One area that evangelicals have generally been weak on is that of tradition. Strangely enough this is probably one area where liberals and evangelicals actually have something in common. Some more ardently liberal theologians look back on tradition as the primitive and antiquated residue of a naive and superstitious period of history, at least when compared to their own progressive and enlightened selves. Conversely, many evangelicals have tended to fear tradition as something that is cold, stale, and purely of human origin.
Ironically, the mantra of “No creed but Christ, no book but the Bible” is not actually found in the Bible; yet it virtually has canonical status in some churches. They do not seem to realize that the New Testament itself is the written product of a long traditioning process (Luke 1:1-2; 1 Cor 11:23 -25), where traditions were passed on in the early church (Rom 6:17; 1 Cor 11:2; 15:1 -3; 2 Thess 2:15; 2 Tim 1:13). In response to the threat of Gnosticism in the second century, patristic authors like Irenaeus appealed to an authorized way of reading Scripture that went back to the apostles themselves. For the early church, Scripture was not to be read in an arbitrary, introspective, or esoteric way; rather, Scripture was to be read, interpreted, and applied in continuity with the apostolic explanation of the story line of Scripture.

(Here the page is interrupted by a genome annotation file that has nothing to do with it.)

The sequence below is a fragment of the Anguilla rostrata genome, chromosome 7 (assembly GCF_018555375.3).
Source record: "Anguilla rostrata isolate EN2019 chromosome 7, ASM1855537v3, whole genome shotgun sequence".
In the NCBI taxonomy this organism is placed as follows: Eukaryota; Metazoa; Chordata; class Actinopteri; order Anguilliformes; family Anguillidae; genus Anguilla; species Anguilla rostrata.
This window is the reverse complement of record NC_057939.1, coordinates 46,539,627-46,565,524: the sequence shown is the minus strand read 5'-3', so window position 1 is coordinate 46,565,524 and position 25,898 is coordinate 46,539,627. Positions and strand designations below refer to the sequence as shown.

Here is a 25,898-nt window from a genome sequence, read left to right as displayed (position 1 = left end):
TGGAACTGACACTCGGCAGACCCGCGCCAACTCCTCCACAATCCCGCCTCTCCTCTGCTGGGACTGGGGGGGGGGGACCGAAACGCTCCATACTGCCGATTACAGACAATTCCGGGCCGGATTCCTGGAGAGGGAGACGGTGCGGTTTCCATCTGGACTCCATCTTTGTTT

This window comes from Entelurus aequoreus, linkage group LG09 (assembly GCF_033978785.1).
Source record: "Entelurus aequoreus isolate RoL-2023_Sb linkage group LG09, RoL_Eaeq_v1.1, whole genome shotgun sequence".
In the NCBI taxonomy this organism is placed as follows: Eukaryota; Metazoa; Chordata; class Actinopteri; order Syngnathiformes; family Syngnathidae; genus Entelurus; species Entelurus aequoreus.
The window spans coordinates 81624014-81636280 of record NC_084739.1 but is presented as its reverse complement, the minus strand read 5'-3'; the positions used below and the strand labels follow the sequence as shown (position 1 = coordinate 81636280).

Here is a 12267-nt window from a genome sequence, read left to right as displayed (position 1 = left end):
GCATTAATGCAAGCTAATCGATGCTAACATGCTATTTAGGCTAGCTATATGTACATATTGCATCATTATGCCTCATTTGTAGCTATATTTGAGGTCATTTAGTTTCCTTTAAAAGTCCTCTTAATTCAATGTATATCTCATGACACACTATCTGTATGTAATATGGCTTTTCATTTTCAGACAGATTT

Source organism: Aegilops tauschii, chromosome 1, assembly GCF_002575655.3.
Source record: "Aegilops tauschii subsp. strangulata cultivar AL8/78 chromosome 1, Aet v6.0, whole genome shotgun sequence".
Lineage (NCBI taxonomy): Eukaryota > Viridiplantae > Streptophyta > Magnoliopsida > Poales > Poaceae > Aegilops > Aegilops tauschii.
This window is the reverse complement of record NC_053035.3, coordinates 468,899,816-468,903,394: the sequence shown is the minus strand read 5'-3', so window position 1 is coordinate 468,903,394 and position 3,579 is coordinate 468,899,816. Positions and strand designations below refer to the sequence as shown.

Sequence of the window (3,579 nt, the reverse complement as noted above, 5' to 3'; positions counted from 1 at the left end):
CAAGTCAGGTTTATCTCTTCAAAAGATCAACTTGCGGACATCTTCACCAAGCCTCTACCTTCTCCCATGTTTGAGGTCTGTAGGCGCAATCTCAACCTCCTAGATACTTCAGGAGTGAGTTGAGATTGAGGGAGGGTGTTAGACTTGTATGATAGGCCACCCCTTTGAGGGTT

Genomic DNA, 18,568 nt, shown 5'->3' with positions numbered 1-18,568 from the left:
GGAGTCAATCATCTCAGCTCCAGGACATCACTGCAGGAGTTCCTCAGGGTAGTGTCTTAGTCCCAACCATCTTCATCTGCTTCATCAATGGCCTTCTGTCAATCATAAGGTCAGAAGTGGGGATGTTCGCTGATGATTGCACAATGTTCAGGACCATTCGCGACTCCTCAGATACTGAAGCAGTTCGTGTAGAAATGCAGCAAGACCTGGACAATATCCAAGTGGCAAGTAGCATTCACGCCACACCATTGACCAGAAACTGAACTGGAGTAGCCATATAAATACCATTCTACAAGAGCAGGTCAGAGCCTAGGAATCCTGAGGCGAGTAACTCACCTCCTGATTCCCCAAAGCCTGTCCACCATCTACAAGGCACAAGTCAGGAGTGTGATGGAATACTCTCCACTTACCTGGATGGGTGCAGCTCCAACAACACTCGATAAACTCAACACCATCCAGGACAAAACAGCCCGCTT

It was the Gnostics who read Scripture on their own and in isolation from the testimony of the wider church. And it was abandonment of the apostolic tradition of reading Scripture that led the Gnostics into heresy by marrying their biblical interpretation to a particular adaption of platonic cosmology, whereby the world was created by a wicked demiurge from whom Jesus came to save us. Lest we think that problem unique, I would point out that some eighteenth-century English Baptists, through a mix of biblicist and unitarian tendencies, regarded the Trinity as a nonessential element of the faith. Here is the warning: if you disregard Christian tradition, you can end up becoming either a Gnostic or a Unitarian!